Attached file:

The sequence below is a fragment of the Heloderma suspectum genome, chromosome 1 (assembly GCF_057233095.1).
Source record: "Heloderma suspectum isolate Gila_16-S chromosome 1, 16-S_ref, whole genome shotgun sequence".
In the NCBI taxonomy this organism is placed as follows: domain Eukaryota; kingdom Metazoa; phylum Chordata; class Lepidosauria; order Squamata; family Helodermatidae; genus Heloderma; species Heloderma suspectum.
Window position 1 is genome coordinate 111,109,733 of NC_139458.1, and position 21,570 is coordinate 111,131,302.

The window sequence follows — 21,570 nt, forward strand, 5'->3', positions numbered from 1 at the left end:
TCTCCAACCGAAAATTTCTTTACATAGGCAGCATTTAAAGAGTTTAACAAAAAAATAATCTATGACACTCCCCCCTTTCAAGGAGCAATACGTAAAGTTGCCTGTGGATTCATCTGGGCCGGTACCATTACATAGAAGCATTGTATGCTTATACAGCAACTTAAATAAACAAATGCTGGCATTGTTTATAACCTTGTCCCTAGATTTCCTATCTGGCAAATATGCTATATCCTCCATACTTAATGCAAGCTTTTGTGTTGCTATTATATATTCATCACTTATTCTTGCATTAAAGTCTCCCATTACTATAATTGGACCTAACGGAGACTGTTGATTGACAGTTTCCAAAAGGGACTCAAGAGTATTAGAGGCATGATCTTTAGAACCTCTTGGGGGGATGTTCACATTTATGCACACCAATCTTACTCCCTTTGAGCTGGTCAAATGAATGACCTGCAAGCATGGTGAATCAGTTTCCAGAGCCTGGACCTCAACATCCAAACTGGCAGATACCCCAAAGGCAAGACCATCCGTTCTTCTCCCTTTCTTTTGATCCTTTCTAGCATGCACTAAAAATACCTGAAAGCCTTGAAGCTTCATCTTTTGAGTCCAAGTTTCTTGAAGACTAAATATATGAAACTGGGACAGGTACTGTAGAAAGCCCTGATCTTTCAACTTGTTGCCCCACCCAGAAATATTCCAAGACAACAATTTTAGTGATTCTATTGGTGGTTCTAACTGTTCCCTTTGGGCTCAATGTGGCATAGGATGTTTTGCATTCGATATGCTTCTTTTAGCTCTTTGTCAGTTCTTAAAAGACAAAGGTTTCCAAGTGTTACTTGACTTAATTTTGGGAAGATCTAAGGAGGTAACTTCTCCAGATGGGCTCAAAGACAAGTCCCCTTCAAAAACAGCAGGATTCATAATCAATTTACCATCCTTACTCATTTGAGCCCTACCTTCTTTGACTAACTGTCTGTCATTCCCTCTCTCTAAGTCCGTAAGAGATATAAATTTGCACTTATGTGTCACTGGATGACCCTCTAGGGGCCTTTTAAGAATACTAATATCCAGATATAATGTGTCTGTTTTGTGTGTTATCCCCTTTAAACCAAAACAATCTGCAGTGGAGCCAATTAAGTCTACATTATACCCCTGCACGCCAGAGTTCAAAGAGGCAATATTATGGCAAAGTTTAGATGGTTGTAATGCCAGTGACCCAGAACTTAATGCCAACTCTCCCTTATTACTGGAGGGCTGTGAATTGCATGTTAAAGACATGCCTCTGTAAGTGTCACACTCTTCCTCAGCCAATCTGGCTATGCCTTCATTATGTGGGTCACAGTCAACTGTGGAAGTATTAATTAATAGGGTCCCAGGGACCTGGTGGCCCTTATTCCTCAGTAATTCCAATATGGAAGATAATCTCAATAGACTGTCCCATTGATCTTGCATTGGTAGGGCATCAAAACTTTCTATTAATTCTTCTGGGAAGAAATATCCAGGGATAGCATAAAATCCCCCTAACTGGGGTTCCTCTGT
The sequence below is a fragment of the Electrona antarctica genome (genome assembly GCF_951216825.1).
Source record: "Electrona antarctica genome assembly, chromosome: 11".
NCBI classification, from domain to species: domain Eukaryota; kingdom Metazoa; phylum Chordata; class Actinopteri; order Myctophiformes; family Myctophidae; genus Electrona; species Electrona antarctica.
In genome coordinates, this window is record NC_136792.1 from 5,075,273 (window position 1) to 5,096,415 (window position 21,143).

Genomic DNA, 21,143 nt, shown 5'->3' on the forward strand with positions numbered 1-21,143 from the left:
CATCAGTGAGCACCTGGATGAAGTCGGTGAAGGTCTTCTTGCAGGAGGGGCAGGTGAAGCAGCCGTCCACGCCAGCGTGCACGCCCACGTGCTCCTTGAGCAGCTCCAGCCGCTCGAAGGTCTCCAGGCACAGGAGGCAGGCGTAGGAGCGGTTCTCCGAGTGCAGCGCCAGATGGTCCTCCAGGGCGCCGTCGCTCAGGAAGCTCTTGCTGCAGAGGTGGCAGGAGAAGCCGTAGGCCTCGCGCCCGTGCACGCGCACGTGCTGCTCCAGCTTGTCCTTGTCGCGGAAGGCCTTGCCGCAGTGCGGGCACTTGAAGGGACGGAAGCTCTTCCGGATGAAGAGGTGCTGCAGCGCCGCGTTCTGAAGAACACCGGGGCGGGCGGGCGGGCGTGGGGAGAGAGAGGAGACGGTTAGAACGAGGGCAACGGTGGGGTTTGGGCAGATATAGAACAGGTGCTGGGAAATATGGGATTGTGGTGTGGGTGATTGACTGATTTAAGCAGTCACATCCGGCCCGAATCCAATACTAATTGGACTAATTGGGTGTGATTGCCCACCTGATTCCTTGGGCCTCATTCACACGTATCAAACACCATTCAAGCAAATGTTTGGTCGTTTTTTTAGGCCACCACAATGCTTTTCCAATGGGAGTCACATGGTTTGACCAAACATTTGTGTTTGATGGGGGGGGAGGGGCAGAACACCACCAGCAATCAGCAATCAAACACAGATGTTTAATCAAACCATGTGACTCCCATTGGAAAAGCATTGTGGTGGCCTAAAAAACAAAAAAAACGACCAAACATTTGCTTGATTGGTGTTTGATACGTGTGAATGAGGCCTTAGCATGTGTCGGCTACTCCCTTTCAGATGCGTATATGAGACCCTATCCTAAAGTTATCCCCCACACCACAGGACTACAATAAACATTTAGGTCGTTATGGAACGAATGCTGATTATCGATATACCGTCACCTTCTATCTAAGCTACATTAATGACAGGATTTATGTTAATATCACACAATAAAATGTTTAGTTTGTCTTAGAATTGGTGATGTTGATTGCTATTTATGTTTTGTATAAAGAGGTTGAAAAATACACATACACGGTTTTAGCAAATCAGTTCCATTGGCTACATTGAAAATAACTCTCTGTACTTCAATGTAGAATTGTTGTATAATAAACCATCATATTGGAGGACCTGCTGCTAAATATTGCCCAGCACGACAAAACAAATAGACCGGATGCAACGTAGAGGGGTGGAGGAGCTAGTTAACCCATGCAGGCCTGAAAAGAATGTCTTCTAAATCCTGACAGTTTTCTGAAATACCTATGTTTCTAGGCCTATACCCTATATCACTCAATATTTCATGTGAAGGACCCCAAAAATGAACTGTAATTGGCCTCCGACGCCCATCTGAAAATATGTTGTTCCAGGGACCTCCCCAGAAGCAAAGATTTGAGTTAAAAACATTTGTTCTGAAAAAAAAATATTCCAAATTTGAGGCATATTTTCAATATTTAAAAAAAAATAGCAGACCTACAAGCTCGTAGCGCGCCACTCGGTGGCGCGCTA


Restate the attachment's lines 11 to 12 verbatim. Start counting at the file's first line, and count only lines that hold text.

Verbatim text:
Genomic DNA, 21,143 nt, shown 5'->3' on the forward strand with positions numbered 1-21,143 from the left:
CATCAGTGAGCACCTGGATGAAGTCGGTGAAGGTCTTCTTGCAGGAGGGGCAGGTGAAGCAGCCGTCCACGCCAGCGTGCACGCCCACGTGCTCCTTGAGCAGCTCCAGCCGCTCGAAGGTCTCCAGGCACAGGAGGCAGGCGTAGGAGCGGTTCTCCGAGTGCAGCGCCAGATGGTCCTCCAGGGCGCCGTCGCTCAGGAAGCTCTTGCTGCAGAGGTGGCAGGAGAAGCCGTAGGCCTCGCGCCCGTGCACGCGCACGTGCTGCTCCAGCTTGTCCTTGTCGCGGAAGGCCTTGCCGCAGTGCGGGCACTTGAAGGGACGGAAGCTCTTCCGGATGAAGAGGTGCTGCAGCGCCGCGTTCTGAAGAACACCGGGGCGGGCGGGCGGGCGTGGGGAGAGAGAGGAGACGGTTAGAACGAGGGCAACGGTGGGGTTTGGGCAGATATAGAACAGGTGCTGGGAAATATGGGATTGTGGTGTGGGTGATTGACTGATTTAAGCAGTCACATCCGGCCCGAATCCAATACTAATTGGACTAATTGGGTGTGATTGCCCACCTGATTCCTTGGGCCTCATTCACACGTATCAAACACCATTCAAGCAAATGTTTGGTCGTTTTTTTAGGCCACCACAATGCTTTTCCAATGGGAGTCACATGGTTTGACCAAACATTTGTGTTTGATGGGGGGGGAGGGGCAGAACACCACCAGCAATCAGCAATCAAACACAGATGTTTAATCAAACCATGTGACTCCCATTGGAAAAGCATTGTGGTGGCCTAAAAAACAAAAAAAACGACCAAACATTTGCTTGATTGGTGTTTGATACGTGTGAATGAGGCCTTAGCATGTGTCGGCTACTCCCTTTCAGATGCGTATATGAGACCCTATCCTAAAGTTATCCCCCACACCACAGGACTACAATAAACATTTAGGTCGTTATGGAACGAATGCTGATTATCGATATACCGTCACCTTCTATCTAAGCTACATTAATGACAGGATTTATGTTAATATCACACAATAAAATGTTTAGTTTGTCTTAGAATTGGTGATGTTGATTGCTATTTATGTTTTGTATAAAGAGGTTGAAAAATACACATACACGGTTTTAGCAAATCAGTTCCATTGGCTACATTGAAAATAACTCTCTGTACTTCAATGTAGAATTGTTGTATAATAAACCATCATATTGGAGGACCTGCTGCTAAATATTGCCCAGCACGACAAAACAAATAGACCGGATGCAACGTAGAGGGGTGGAGGAGCTAGTTAACCCATGCAGGCCTGAAAAGAATGTCTTCTAAATCCTGACAGTTTTCTGAAATACCTATGTTTCTAGGCCTATACCCTATATCACTCAATATTTCATGTGAAGGACCCCAAAAATGAACTGTAATTGGCCTCCGACGCCCATCTGAAAATATGTTGTTCCAGGGACCTCCCCAGAAGCAAAGATTTGAGTTAAAAACATTTGTTCTGAAAAAAAAATATTCCAAATTTGAGGCATATTTTCAATATTTAAAAAAAAATAGCAGACCTACAAGCTCGTAGCGCGCCACTCGGTGGCGCGCTA